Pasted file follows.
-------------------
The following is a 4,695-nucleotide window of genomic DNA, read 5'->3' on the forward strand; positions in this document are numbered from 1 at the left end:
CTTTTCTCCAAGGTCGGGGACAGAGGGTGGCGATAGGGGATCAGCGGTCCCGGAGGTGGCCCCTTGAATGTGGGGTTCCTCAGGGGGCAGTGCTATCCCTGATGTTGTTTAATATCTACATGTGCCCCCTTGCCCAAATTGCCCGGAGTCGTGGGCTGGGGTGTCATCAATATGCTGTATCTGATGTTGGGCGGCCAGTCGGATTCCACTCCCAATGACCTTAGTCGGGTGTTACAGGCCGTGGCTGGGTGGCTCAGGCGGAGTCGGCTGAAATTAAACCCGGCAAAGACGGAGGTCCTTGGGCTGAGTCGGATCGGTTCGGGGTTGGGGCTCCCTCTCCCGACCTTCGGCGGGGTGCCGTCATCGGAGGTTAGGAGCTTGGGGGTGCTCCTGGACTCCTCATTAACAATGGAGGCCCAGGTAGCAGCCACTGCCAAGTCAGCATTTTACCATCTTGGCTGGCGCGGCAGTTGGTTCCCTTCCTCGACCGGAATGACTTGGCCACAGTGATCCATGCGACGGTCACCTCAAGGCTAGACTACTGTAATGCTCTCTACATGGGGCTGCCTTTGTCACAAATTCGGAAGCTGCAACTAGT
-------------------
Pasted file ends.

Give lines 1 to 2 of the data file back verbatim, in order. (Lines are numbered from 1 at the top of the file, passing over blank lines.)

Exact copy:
The following is a 4,695-nucleotide window of genomic DNA, read 5'->3' on the forward strand; positions in this document are numbered from 1 at the left end:
CTTTTCTCCAAGGTCGGGGACAGAGGGTGGCGATAGGGGATCAGCGGTCCCGGAGGTGGCCCCTTGAATGTGGGGTTCCTCAGGGGGCAGTGCTATCCCTGATGTTGTTTAATATCTACATGTGCCCCCTTGCCCAAATTGCCCGGAGTCGTGGGCTGGGGTGTCATCAATATGCTGTATCTGATGTTGGGCGGCCAGTCGGATTCCACTCCCAATGACCTTAGTCGGGTGTTACAGGCCGTGGCTGGGTGGCTCAGGCGGAGTCGGCTGAAATTAAACCCGGCAAAGACGGAGGTCCTTGGGCTGAGTCGGATCGGTTCGGGGTTGGGGCTCCCTCTCCCGACCTTCGGCGGGGTGCCGTCATCGGAGGTTAGGAGCTTGGGGGTGCTCCTGGACTCCTCATTAACAATGGAGGCCCAGGTAGCAGCCACTGCCAAGTCAGCATTTTACCATCTTGGCTGGCGCGGCAGTTGGTTCCCTTCCTCGACCGGAATGACTTGGCCACAGTGATCCATGCGACGGTCACCTCAAGGCTAGACTACTGTAATGCTCTCTACATGGGGCTGCCTTTGTCACAAATTCGGAAGCTGCAACTAGT